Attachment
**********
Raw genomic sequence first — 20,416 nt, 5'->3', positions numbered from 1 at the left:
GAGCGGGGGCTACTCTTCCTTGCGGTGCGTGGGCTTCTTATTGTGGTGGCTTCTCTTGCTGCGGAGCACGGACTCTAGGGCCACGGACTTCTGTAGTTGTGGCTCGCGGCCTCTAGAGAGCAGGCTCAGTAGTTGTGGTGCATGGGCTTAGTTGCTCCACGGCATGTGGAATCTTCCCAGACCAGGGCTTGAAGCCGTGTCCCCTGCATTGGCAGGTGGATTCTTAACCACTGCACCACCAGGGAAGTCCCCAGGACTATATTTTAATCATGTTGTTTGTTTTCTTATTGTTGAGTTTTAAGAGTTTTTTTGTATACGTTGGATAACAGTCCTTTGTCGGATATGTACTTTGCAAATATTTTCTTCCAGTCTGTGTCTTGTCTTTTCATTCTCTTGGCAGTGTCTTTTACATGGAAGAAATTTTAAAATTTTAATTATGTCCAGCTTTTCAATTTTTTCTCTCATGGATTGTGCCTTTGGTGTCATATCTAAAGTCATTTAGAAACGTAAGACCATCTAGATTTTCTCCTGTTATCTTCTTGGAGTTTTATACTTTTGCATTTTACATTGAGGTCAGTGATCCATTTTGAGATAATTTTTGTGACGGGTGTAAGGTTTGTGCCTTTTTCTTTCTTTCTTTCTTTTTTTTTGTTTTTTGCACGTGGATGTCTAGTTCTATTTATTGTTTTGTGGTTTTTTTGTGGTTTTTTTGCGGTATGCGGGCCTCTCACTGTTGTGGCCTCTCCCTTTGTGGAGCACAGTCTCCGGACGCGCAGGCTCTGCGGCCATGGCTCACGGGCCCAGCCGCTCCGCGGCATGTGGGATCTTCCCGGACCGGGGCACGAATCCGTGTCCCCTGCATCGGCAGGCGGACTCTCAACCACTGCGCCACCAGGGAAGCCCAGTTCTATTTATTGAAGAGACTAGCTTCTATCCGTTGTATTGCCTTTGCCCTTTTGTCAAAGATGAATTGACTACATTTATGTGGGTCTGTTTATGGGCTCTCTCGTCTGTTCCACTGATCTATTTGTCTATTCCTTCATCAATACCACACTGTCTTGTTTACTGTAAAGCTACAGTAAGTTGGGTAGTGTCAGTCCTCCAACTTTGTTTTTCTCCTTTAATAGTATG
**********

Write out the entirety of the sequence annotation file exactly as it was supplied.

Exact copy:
Raw genomic sequence first — 20,416 nt, 5'->3', positions numbered from 1 at the left:
GAGCGGGGGCTACTCTTCCTTGCGGTGCGTGGGCTTCTTATTGTGGTGGCTTCTCTTGCTGCGGAGCACGGACTCTAGGGCCACGGACTTCTGTAGTTGTGGCTCGCGGCCTCTAGAGAGCAGGCTCAGTAGTTGTGGTGCATGGGCTTAGTTGCTCCACGGCATGTGGAATCTTCCCAGACCAGGGCTTGAAGCCGTGTCCCCTGCATTGGCAGGTGGATTCTTAACCACTGCACCACCAGGGAAGTCCCCAGGACTATATTTTAATCATGTTGTTTGTTTTCTTATTGTTGAGTTTTAAGAGTTTTTTTGTATACGTTGGATAACAGTCCTTTGTCGGATATGTACTTTGCAAATATTTTCTTCCAGTCTGTGTCTTGTCTTTTCATTCTCTTGGCAGTGTCTTTTACATGGAAGAAATTTTAAAATTTTAATTATGTCCAGCTTTTCAATTTTTTCTCTCATGGATTGTGCCTTTGGTGTCATATCTAAAGTCATTTAGAAACGTAAGACCATCTAGATTTTCTCCTGTTATCTTCTTGGAGTTTTATACTTTTGCATTTTACATTGAGGTCAGTGATCCATTTTGAGATAATTTTTGTGACGGGTGTAAGGTTTGTGCCTTTTTCTTTCTTTCTTTCTTTTTTTTTGTTTTTTGCACGTGGATGTCTAGTTCTATTTATTGTTTTGTGGTTTTTTTGTGGTTTTTTTGCGGTATGCGGGCCTCTCACTGTTGTGGCCTCTCCCTTTGTGGAGCACAGTCTCCGGACGCGCAGGCTCTGCGGCCATGGCTCACGGGCCCAGCCGCTCCGCGGCATGTGGGATCTTCCCGGACCGGGGCACGAATCCGTGTCCCCTGCATCGGCAGGCGGACTCTCAACCACTGCGCCACCAGGGAAGCCCAGTTCTATTTATTGAAGAGACTAGCTTCTATCCGTTGTATTGCCTTTGCCCTTTTGTCAAAGATGAATTGACTACATTTATGTGGGTCTGTTTATGGGCTCTCTCGTCTGTTCCACTGATCTATTTGTCTATTCCTTCATCAATACCACACTGTCTTGTTTACTGTAAAGCTACAGTAAGTTGGGTAGTGTCAGTCCTCCAACTTTGTTTTTCTCCTTTAATAGTATG